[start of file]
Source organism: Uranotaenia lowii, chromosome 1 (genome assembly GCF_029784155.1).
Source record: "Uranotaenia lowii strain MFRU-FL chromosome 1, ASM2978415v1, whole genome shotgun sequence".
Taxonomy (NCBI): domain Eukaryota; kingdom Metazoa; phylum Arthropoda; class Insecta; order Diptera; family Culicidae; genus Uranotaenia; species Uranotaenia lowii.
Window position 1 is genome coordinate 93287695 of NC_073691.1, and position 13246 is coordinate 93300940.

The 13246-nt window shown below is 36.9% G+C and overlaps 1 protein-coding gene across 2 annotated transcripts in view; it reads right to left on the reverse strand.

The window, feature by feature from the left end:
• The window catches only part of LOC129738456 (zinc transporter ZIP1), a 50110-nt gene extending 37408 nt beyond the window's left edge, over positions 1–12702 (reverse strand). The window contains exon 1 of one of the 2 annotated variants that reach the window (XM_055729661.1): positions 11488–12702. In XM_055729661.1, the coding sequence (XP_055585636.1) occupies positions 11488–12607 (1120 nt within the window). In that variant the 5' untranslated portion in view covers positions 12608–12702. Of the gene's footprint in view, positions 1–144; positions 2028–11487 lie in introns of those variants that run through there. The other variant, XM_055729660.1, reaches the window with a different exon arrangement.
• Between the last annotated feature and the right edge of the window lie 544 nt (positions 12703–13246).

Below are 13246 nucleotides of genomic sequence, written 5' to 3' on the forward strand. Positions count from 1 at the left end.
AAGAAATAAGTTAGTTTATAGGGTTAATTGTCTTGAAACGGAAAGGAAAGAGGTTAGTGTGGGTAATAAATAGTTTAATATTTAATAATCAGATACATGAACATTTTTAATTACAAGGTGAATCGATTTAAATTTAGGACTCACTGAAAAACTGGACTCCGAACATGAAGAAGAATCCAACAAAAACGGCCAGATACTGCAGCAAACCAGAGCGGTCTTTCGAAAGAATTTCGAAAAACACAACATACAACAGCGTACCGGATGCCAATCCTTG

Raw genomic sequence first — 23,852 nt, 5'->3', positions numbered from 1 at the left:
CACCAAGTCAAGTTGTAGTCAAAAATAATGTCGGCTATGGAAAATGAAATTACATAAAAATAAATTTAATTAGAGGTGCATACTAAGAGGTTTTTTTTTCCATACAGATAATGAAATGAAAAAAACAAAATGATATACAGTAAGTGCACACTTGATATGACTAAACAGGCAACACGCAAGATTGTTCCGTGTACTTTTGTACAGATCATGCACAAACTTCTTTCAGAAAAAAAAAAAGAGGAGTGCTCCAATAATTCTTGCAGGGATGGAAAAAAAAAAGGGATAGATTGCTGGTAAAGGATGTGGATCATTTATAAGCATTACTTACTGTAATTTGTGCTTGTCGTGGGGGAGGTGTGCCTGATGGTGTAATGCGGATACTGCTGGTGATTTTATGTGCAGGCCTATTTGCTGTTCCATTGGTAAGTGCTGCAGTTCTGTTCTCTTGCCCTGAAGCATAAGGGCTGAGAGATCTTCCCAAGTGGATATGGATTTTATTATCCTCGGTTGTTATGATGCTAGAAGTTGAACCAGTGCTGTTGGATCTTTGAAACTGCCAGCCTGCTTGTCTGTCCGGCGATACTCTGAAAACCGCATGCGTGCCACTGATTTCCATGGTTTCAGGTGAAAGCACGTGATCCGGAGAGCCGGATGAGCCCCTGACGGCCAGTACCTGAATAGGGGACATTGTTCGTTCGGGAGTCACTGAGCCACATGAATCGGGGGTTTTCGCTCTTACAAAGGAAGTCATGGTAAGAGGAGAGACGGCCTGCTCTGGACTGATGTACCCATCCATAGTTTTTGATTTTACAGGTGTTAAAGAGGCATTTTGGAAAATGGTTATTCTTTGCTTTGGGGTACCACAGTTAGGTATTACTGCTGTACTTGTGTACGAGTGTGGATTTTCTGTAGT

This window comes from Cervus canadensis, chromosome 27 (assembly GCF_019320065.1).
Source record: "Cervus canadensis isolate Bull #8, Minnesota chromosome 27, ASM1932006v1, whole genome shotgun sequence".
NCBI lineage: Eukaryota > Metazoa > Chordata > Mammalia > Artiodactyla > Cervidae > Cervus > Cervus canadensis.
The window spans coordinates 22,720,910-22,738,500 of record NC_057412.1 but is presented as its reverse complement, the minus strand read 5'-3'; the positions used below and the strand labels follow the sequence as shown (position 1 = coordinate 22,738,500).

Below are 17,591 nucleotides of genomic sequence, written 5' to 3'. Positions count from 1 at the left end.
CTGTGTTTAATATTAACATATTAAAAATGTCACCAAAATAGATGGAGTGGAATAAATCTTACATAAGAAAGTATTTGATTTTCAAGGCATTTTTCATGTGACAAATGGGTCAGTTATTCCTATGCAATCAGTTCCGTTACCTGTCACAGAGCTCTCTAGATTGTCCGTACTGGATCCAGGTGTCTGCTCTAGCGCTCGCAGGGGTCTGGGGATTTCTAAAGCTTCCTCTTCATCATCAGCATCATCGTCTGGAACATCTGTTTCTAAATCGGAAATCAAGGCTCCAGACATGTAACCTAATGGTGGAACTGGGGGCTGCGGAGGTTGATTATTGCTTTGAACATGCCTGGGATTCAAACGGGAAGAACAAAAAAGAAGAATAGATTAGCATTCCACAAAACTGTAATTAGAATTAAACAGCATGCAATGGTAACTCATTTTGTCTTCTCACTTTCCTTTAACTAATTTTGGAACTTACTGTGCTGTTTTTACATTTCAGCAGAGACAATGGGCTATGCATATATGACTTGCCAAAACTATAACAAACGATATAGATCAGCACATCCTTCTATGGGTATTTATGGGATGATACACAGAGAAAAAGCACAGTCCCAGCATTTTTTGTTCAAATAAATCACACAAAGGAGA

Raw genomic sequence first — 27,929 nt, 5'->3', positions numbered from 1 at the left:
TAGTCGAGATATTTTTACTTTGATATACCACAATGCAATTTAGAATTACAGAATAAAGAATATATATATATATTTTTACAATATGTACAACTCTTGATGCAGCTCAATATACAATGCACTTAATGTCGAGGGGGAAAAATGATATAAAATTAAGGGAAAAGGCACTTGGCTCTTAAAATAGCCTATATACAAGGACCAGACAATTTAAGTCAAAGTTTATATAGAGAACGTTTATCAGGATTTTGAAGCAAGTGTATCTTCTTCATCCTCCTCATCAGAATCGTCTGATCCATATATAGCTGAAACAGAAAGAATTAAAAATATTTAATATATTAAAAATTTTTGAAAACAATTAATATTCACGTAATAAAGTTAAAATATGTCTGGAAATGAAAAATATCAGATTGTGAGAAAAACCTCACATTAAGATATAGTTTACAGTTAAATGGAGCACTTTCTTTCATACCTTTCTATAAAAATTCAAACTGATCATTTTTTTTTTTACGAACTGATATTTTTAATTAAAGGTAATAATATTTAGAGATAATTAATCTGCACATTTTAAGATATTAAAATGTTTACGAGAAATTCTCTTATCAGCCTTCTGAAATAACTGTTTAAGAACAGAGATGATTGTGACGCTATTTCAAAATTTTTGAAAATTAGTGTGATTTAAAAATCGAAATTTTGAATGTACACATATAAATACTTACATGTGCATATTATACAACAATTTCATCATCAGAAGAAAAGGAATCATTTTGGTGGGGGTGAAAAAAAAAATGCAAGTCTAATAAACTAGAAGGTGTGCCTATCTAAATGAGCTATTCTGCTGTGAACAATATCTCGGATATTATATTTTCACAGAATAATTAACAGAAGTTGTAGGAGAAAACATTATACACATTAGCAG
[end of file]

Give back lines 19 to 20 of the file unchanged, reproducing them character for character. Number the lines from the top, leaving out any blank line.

Raw genomic sequence first — 27,929 nt, 5'->3', positions numbered from 1 at the left:
TAGTCGAGATATTTTTACTTTGATATACCACAATGCAATTTAGAATTACAGAATAAAGAATATATATATATATTTTTACAATATGTACAACTCTTGATGCAGCTCAATATACAATGCACTTAATGTCGAGGGGGAAAAATGATATAAAATTAAGGGAAAAGGCACTTGGCTCTTAAAATAGCCTATATACAAGGACCAGACAATTTAAGTCAAAGTTTATATAGAGAACGTTTATCAGGATTTTGAAGCAAGTGTATCTTCTTCATCCTCCTCATCAGAATCGTCTGATCCATATATAGCTGAAACAGAAAGAATTAAAAATATTTAATATATTAAAAATTTTTGAAAACAATTAATATTCACGTAATAAAGTTAAAATATGTCTGGAAATGAAAAATATCAGATTGTGAGAAAAACCTCACATTAAGATATAGTTTACAGTTAAATGGAGCACTTTCTTTCATACCTTTCTATAAAAATTCAAACTGATCATTTTTTTTTTTACGAACTGATATTTTTAATTAAAGGTAATAATATTTAGAGATAATTAATCTGCACATTTTAAGATATTAAAATGTTTACGAGAAATTCTCTTATCAGCCTTCTGAAATAACTGTTTAAGAACAGAGATGATTGTGACGCTATTTCAAAATTTTTGAAAATTAGTGTGATTTAAAAATCGAAATTTTGAATGTACACATATAAATACTTACATGTGCATATTATACAACAATTTCATCATCAGAAGAAAAGGAATCATTTTGGTGGGGGTGAAAAAAAAAATGCAAGTCTAATAAACTAGAAGGTGTGCCTATCTAAATGAGCTATTCTGCTGTGAACAATATCTCGGATATTATATTTTCACAGAATAATTAACAGAAGTTGTAGGAGAAAACATTATACACATTAGCAG